Jihad and Taliban, CIA Style

The Soviet intervention was a golden opportunity for the CIA to transform the tribal resistance into a holy war, an Islamic jihad to expel the godless communists from Afghanistan. Over the years the United States and Saudi Arabia expended about $40 billion on the war in Afghanistan. The CIA and its allies recruited, supplied, and trained almost 100,000 radical mujahideen from forty Muslim countries including Pakistan, Saudi Arabia, Iran, Algeria, and Afghanistan itself. Among those who answered the call was Saudi-born millionaire right-winger Osama bin Laden and his cohorts.

After a long and unsuccessful war, the Soviets evacuated the country in February 1989. It is generally thought that the PDP Marxist government collapsed immediately after the Soviet departure. Actually, it retained enough popular support to fight on for another three years, outlasting the Soviet Union itself by a year....'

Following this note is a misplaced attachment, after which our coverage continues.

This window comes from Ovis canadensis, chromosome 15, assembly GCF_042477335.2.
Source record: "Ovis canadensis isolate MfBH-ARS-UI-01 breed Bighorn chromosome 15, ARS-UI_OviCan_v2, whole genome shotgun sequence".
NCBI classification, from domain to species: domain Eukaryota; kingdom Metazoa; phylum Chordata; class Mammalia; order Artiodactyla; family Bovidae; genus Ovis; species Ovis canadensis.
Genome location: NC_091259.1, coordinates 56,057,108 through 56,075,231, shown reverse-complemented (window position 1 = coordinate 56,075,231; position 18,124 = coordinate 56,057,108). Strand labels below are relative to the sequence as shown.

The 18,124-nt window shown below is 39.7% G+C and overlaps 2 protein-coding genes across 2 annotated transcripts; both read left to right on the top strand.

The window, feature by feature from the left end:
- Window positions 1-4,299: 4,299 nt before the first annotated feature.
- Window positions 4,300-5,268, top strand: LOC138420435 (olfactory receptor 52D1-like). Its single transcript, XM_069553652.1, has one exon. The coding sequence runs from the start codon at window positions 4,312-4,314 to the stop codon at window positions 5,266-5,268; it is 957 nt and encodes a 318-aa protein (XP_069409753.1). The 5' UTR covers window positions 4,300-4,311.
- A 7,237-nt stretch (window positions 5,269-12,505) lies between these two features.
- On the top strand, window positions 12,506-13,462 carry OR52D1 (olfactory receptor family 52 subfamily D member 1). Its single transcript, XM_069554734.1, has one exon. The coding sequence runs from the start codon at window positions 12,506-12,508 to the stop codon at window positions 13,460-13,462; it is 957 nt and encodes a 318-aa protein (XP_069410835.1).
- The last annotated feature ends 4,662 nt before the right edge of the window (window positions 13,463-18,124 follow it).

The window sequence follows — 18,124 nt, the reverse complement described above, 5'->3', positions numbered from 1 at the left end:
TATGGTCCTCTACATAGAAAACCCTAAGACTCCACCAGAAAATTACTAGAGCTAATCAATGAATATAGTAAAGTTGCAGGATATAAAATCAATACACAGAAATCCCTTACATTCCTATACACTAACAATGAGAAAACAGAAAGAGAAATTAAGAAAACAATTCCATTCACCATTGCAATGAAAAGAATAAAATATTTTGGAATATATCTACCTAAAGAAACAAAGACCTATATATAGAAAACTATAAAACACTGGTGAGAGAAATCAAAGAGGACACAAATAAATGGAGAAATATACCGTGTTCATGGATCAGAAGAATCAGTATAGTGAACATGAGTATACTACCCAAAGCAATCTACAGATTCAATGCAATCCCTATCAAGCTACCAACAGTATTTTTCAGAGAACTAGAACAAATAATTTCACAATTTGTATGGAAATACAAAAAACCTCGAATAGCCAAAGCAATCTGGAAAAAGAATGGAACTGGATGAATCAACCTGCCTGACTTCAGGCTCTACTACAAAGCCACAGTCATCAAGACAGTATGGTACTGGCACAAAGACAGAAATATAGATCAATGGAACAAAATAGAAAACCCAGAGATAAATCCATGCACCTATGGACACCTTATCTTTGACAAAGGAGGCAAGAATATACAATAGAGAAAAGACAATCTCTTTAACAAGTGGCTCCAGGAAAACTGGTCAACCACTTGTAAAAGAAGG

In other words, it might be said that the Soviet Union retreated from a war being conducted, financed and armed by the CIA. And Afghanistan consequently retreated from immense socialist progress for women and the poor, with the complicity between the CIA, the ruling class and religious fundamentalists morphing into Al-Qaeda, backwards by centuries to where Afghanistan regrettably is now.

Prairie Miller
WBAI Arts Magazine